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Me and My Car

I’ve had a lot of problems with the Range Rover I bought in January but at least I’ve stopped my daughters installing pink furry dice on the rear view mirror, says Charles Haresnape

I bought my Range Rover in January this year and it represented a real landmark in my relationship with cars. My previous car was an Audi TT, but I decided it was time to go for luxury and substance and an impressive three litre engine. It might not beat the midlife crisis of Porsche drivers but when it gets going it really does go.

I knew I’d need a bigger car like a 4×4 when my daughter started university as I’d be transporting her and her cop- ious amounts of luggage between Edinburgh and Newcastle frequently.

I chose the black version of the Range Rover because I think it looks better than the other colours available. But it’s not the most practical of colours as it gets dirty quickly, especially when I’m driving off-road.

While my experience with it has been good on the whole – it’s comfortable, stylish, easy to drive and handles well thanks to its automatically adjusting suspension – there is a down side in that there always seems to be something wrong with it.

I’ve had so many problems with it it’s almost unbelievable. The latest is a novel whirring sound when I accelerate despite the fact that the turbocharger has recently been replaced. I also have a squeaky, retracting steering wheel.

In terms of the interior it’s great to ride around in a big leather armchair and it has some good gadgets such as a fantastic stereo system and a TV which comes in handy when I’m waiting to collect my teenage girls from various social events.

I also get to listen to U2 every now and then on the stereo, when I can squeeze them in between the dodgy bands my daughters like. They might get most of the stereo time but I draw the line at their attempts at interior design, and put my foot down when they tried to install some pink fluffy dice on the rear view mirror.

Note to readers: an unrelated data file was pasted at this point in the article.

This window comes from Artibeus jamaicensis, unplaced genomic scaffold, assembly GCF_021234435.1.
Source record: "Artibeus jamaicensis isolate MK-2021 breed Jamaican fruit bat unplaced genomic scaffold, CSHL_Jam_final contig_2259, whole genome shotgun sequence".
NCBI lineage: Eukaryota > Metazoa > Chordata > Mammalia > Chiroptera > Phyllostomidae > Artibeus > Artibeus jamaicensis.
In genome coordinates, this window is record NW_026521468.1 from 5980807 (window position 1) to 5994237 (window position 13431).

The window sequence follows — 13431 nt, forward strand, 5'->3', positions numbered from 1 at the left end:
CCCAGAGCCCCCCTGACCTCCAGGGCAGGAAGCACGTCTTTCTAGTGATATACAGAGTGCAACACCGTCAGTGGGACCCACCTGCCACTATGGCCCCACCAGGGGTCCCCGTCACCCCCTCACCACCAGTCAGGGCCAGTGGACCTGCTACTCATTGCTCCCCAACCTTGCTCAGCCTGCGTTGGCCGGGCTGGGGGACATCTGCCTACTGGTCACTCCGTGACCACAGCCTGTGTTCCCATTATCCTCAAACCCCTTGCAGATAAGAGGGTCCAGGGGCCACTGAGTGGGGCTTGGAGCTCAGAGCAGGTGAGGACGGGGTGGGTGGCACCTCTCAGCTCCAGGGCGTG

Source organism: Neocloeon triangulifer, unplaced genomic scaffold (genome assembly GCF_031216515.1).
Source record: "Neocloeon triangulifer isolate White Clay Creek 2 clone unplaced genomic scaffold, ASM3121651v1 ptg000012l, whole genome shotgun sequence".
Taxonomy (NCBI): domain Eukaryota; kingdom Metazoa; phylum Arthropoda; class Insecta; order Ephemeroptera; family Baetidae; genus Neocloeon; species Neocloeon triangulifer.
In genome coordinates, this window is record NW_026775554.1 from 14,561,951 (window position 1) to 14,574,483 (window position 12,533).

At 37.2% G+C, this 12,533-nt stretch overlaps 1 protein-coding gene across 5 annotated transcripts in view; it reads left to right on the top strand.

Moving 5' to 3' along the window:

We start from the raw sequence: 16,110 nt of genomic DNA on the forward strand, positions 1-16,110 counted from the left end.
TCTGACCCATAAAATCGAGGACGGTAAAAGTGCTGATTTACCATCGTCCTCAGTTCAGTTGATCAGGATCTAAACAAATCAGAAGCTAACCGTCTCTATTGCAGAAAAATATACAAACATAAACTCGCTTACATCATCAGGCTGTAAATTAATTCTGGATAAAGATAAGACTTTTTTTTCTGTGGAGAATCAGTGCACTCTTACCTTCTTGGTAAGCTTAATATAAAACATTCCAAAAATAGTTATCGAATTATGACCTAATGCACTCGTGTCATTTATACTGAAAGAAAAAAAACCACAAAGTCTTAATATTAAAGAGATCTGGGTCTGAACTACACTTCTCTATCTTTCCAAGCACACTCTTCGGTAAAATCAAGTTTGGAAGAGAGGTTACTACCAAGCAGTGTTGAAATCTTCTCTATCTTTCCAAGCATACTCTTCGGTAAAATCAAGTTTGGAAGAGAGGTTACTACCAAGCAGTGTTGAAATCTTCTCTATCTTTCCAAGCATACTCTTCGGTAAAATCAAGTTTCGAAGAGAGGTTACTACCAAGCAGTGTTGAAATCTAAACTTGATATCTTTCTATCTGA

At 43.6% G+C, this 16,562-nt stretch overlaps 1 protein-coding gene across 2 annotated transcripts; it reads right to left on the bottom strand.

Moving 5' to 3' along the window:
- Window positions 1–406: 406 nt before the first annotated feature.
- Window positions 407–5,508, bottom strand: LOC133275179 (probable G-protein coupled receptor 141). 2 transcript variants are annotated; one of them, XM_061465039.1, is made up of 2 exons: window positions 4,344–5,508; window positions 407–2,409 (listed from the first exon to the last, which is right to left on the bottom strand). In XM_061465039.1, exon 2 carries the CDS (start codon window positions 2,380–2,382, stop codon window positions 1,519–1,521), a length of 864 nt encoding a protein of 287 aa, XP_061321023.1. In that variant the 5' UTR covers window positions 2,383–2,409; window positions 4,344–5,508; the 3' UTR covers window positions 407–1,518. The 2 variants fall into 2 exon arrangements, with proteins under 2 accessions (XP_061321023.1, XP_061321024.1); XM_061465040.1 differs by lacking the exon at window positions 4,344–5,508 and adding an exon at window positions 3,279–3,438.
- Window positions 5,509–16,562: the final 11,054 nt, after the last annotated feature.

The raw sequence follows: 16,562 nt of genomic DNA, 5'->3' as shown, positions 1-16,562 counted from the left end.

I don’t think I would have the same car again, partly because of the number of problems I’ve had with this one and partly because I’m conscious of global warming and am starting to feel guilty about driving around in such a big car. I think I’ll go for something different next time – maybe a Lexus. Southern Pacific Mortgage Limited is nearing the 10th anniversary of its incorporation in October 1996. The name derives from SPML’s original US parent company, Southern Pacific Funding Corporation although the lender has been wholly owned by Lehman Brothers since 2002. SPML achieved 2.4bn completions in its last trading year, making it a top 20 lender by gross mortgage lending.

Originally one of the sub-prime lenders that emerged in the mid-1990s, SPML now offers options across a wide credit range from near prime to heavy adverse, Right to Buy and buy-to-let. SPML’s online range is available only via its online decision in principle and contains near prime and buy-to-let options. Secured loans are offered by sister company Southern Pacific Personal Loans. For most of its life, SPML was situated in Kensington High Street but it moved to Broadgate in the City of London in 2005. Earlier this year, loan servicing, IT, human resources, and legal and compliance transferred to Capstone Mortgage Services, Lehman Brothers’ newly created mortgage servicing subsidiary.

John Prust, SPML’s sales and marketing director, says it is an unusual name for a UK mortgage lender, as it is so geographically remote from the place it is named after.

“We have thought about changing the name but it’s now a successful brand so we’re sticking with it,” he says.

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